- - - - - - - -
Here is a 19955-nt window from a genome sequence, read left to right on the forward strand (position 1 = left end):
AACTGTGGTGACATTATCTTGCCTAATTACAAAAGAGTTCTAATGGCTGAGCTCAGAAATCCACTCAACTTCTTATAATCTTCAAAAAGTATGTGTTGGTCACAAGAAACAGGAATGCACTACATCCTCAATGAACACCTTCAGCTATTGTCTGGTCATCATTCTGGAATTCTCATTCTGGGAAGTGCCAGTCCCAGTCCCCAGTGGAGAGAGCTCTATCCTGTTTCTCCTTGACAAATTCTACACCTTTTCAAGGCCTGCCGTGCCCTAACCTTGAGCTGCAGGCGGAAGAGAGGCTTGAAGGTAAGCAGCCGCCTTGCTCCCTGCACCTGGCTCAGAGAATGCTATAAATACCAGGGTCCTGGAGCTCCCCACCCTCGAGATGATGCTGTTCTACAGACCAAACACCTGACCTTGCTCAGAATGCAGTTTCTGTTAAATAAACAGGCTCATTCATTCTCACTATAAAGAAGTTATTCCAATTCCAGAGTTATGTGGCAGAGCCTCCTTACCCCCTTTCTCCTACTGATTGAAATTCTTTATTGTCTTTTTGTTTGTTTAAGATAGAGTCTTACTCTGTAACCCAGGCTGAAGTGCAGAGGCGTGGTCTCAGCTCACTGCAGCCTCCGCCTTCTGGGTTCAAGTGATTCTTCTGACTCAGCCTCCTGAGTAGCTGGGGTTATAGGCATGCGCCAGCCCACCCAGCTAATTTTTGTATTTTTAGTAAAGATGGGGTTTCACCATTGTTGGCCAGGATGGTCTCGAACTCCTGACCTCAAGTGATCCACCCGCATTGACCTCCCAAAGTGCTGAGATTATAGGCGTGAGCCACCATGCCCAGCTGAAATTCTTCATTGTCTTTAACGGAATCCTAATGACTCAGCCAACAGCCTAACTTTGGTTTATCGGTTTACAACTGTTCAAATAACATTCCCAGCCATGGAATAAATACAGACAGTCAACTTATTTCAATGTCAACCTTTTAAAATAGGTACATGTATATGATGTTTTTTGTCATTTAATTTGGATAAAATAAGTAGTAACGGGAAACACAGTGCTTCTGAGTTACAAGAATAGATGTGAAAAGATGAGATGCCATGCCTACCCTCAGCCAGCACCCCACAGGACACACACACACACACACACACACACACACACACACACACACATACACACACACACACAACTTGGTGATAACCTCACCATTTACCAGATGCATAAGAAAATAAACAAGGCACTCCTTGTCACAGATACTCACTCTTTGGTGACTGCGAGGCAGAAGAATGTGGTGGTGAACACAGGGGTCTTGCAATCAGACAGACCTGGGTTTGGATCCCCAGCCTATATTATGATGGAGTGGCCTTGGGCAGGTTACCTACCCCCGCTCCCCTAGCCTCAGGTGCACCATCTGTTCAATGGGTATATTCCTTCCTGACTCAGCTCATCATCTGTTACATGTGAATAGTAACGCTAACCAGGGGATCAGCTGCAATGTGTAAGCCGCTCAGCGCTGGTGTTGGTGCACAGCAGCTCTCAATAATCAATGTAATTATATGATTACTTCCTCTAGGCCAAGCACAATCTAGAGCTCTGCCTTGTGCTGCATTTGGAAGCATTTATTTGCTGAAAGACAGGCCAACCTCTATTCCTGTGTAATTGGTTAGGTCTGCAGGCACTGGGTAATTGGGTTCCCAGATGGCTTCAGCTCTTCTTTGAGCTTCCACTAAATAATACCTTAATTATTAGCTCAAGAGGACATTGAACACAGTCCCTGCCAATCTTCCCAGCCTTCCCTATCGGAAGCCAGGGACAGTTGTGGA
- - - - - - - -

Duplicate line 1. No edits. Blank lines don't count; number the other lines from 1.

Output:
Here is a 19955-nt window from a genome sequence, read left to right on the forward strand (position 1 = left end):